US Customs and Border Protection (CBP) will detain the company’s raw sugar and sugar-based products at all US ports of entry effective Wednesday, the agency said in a statement published that day, citing “inhumane practices.”
Central Romana is the largest producer of sugar in the Dominican Republic, acording to its website.
The decision to ban its sugar is “based on information that reasonably indicates the use of forced labor in its operations,” reads the CBP statement.
“CBP identified five of the International Labour Organization’s 11 indicators of forced labor during its investigation: abuse of vulnerability, isolation, withholding of wages, abusive working and living conditions, and excessive overtime,” it said.
Central Romana said the move was cause for “great concern” in a statement published on Twitter.
“The rationale behind this measure does not reflect the policies and practices of Central Romana,” it said, adding that the company has spent “millions” to improve living and working conditions, “guaranteeing living wages and increased benefits,” and offering educational and training programs.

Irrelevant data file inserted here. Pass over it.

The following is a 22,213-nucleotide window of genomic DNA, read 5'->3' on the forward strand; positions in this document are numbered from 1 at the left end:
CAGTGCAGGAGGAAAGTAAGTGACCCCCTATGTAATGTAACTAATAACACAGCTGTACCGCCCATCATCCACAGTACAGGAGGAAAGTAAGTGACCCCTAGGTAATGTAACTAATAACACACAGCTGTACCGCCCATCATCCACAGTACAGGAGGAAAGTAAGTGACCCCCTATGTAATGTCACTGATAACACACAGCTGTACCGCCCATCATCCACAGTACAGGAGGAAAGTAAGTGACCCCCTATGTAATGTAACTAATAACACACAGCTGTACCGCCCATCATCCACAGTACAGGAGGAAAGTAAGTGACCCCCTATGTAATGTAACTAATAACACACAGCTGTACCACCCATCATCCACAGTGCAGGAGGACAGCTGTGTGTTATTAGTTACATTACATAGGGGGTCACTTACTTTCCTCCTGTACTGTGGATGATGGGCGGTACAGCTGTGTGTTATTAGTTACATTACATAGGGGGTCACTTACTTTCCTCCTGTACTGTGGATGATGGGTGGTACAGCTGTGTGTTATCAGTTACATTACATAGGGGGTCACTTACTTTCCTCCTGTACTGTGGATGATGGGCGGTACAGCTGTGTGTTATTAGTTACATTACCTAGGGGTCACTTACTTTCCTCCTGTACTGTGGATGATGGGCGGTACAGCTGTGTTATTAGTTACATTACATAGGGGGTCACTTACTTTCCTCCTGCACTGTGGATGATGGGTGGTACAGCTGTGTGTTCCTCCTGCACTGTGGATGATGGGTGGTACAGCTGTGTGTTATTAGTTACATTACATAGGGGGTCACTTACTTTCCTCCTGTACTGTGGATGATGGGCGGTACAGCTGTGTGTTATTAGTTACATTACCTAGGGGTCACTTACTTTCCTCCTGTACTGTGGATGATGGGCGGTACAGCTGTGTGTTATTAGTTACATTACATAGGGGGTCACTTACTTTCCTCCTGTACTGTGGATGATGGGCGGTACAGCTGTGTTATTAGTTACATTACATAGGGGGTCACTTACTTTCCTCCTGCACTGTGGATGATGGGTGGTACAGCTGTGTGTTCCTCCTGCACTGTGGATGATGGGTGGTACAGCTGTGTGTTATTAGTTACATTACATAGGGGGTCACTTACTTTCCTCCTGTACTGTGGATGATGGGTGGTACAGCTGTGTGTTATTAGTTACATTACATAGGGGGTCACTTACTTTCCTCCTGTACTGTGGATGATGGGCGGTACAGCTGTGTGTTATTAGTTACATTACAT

The company, which started operating in 1912, also works in a number of different industries, including real estate; airport and port operations; and meat and dairy production, according to the company website.
US authorities have been investigating labor issues in the Dominican Republic’s sugar industry for a number of years.
“While the country’s Ministry of Labor and sugar companies have made important progress, concerns remain about dangerous working conditions, verification of pay and hours, unsuitable living conditions, workers’ precarious legal status and other potential labor rights abuses,” the US Department of Labor said in a statement published September 13.
The department also added sugarcane from the Dominican Republic to its List of Goods Produced by Child Labor or Forced Labor that month.
Wednesday’s order “demonstrates CBP’s commitment to protect human rights and international labor standards and to promote a fair and competitive global marketplace,” said CBP Acting Commissioner Troy Miller in the CBP release.
The Caribbean nation’s sugar industry has traditionally relied on workers from neighboring Haiti. In recent years the Dominican Republic has stepped up efforts to expel undocumented Haitian migrants amid rising xenophobia.